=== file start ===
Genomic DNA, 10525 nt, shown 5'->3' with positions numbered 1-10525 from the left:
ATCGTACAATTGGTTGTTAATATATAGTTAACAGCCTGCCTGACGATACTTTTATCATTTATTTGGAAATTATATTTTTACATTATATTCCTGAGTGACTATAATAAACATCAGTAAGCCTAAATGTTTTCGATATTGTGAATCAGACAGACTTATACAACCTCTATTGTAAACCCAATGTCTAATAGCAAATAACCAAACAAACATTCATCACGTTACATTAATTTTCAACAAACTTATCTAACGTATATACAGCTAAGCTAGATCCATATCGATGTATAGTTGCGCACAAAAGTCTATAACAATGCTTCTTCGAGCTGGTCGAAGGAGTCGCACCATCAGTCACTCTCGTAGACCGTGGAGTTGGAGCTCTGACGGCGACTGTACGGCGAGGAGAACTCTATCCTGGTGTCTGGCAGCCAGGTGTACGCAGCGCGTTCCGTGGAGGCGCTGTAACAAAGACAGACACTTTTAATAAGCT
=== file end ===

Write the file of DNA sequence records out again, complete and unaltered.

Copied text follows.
Genomic DNA, 10525 nt, shown 5'->3' with positions numbered 1-10525 from the left:
ATCGTACAATTGGTTGTTAATATATAGTTAACAGCCTGCCTGACGATACTTTTATCATTTATTTGGAAATTATATTTTTACATTATATTCCTGAGTGACTATAATAAACATCAGTAAGCCTAAATGTTTTCGATATTGTGAATCAGACAGACTTATACAACCTCTATTGTAAACCCAATGTCTAATAGCAAATAACCAAACAAACATTCATCACGTTACATTAATTTTCAACAAACTTATCTAACGTATATACAGCTAAGCTAGATCCATATCGATGTATAGTTGCGCACAAAAGTCTATAACAATGCTTCTTCGAGCTGGTCGAAGGAGTCGCACCATCAGTCACTCTCGTAGACCGTGGAGTTGGAGCTCTGACGGCGACTGTACGGCGAGGAGAACTCTATCCTGGTGTCTGGCAGCCAGGTGTACGCAGCGCGTTCCGTGGAGGCGCTGTAACAAAGACAGACACTTTTAATAAGCT